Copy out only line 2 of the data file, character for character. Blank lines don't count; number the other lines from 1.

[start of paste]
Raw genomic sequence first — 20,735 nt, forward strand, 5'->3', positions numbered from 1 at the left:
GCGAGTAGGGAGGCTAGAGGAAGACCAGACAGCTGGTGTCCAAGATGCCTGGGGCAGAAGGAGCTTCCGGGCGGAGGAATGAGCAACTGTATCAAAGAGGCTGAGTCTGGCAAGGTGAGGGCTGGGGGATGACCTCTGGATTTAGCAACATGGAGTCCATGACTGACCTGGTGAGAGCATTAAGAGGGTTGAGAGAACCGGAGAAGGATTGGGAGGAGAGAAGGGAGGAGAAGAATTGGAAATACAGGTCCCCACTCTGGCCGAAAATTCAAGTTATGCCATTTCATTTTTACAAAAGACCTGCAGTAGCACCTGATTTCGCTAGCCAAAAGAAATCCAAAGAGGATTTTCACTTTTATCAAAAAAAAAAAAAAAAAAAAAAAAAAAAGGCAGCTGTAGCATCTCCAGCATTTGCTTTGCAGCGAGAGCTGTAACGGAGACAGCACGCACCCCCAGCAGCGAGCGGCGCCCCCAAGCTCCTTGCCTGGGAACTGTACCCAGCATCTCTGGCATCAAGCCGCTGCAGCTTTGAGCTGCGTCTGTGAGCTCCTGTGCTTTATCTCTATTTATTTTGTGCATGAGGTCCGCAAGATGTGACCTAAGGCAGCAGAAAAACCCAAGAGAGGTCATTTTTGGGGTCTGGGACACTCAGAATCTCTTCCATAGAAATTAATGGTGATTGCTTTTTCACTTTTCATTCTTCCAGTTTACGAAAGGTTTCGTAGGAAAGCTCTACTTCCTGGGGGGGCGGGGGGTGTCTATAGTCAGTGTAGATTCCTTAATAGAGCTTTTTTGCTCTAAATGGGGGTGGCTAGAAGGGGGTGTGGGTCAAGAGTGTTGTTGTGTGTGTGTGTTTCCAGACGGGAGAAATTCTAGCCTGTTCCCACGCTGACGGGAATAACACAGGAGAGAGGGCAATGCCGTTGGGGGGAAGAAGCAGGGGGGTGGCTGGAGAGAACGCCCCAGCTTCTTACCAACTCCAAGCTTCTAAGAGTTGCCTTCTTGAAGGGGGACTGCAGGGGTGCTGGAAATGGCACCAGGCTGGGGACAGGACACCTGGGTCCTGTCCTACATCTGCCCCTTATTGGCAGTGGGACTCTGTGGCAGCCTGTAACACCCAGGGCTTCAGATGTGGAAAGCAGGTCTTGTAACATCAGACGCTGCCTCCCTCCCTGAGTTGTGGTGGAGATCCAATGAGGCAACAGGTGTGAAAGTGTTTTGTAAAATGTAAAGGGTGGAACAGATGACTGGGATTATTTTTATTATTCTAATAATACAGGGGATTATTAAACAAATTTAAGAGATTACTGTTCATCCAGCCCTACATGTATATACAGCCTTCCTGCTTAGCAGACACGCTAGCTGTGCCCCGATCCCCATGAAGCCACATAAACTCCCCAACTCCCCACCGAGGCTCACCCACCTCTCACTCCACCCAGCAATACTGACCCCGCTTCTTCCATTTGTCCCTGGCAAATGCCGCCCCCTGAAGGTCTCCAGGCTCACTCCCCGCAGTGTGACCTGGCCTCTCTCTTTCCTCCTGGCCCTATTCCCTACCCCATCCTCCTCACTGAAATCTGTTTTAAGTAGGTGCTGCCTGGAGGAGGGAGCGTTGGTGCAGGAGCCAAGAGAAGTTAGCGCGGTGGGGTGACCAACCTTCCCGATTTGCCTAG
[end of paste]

GCGAGTAGGGAGGCTAGAGGAAGACCAGACAGCTGGTGTCCAAGATGCCTGGGGCAGAAGGAGCTTCCGGGCGGAGGAATGAGCAACTGTATCAAAGAGGCTGAGTCTGGCAAGGTGAGGGCTGGGGGATGACCTCTGGATTTAGCAACATGGAGTCCATGACTGACCTGGTGAGAGCATTAAGAGGGTTGAGAGAACCGGAGAAGGATTGGGAGGAGAGAAGGGAGGAGAAGAATTGGAAATACAGGTCCCCACTCTGGCCGAAAATTCAAGTTATGCCATTTCATTTTTACAAAAGACCTGCAGTAGCACCTGATTTCGCTAGCCAAAAGAAATCCAAAGAGGATTTTCACTTTTATCAAAAAAAAAAAAAAAAAAAAAAAAAAAAGGCAGCTGTAGCATCTCCAGCATTTGCTTTGCAGCGAGAGCTGTAACGGAGACAGCACGCACCCCCAGCAGCGAGCGGCGCCCCCAAGCTCCTTGCCTGGGAACTGTACCCAGCATCTCTGGCATCAAGCCGCTGCAGCTTTGAGCTGCGTCTGTGAGCTCCTGTGCTTTATCTCTATTTATTTTGTGCATGAGGTCCGCAAGATGTGACCTAAGGCAGCAGAAAAACCCAAGAGAGGTCATTTTTGGGGTCTGGGACACTCAGAATCTCTTCCATAGAAATTAATGGTGATTGCTTTTTCACTTTTCATTCTTCCAGTTTACGAAAGGTTTCGTAGGAAAGCTCTACTTCCTGGGGGGGCGGGGGGTGTCTATAGTCAGTGTAGATTCCTTAATAGAGCTTTTTTGCTCTAAATGGGGGTGGCTAGAAGGGGGTGTGGGTCAAGAGTGTTGTTGTGTGTGTGTGTTTCCAGACGGGAGAAATTCTAGCCTGTTCCCACGCTGACGGGAATAACACAGGAGAGAGGGCAATGCCGTTGGGGGGAAGAAGCAGGGGGGTGGCTGGAGAGAACGCCCCAGCTTCTTACCAACTCCAAGCTTCTAAGAGTTGCCTTCTTGAAGGGGGACTGCAGGGGTGCTGGAAATGGCACCAGGCTGGGGACAGGACACCTGGGTCCTGTCCTACATCTGCCCCTTATTGGCAGTGGGACTCTGTGGCAGCCTGTAACACCCAGGGCTTCAGATGTGGAAAGCAGGTCTTGTAACATCAGACGCTGCCTCCCTCCCTGAGTTGTGGTGGAGATCCAATGAGGCAACAGGTGTGAAAGTGTTTTGTAAAATGTAAAGGGTGGAACAGATGACTGGGATTATTTTTATTATTCTAATAATACAGGGGATTATTAAACAAATTTAAGAGATTACTGTTCATCCAGCCCTACATGTATATACAGCCTTCCTGCTTAGCAGACACGCTAGCTGTGCCCCGATCCCCATGAAGCCACATAAACTCCCCAACTCCCCACCGAGGCTCACCCACCTCTCACTCCACCCAGCAATACTGACCCCGCTTCTTCCATTTGTCCCTGGCAAATGCCGCCCCCTGAAGGTCTCCAGGCTCACTCCCCGCAGTGTGACCTGGCCTCTCTCTTTCCTCCTGGCCCTATTCCCTACCCCATCCTCCTCACTGAAATCTGTTTTAAGTAGGTGCTGCCTGGAGGAGGGAGCGTTGGTGCAGGAGCCAAGAGAAGTTAGCGCGGTGGGGTGACCAACCTTCCCGATTTGCCTAG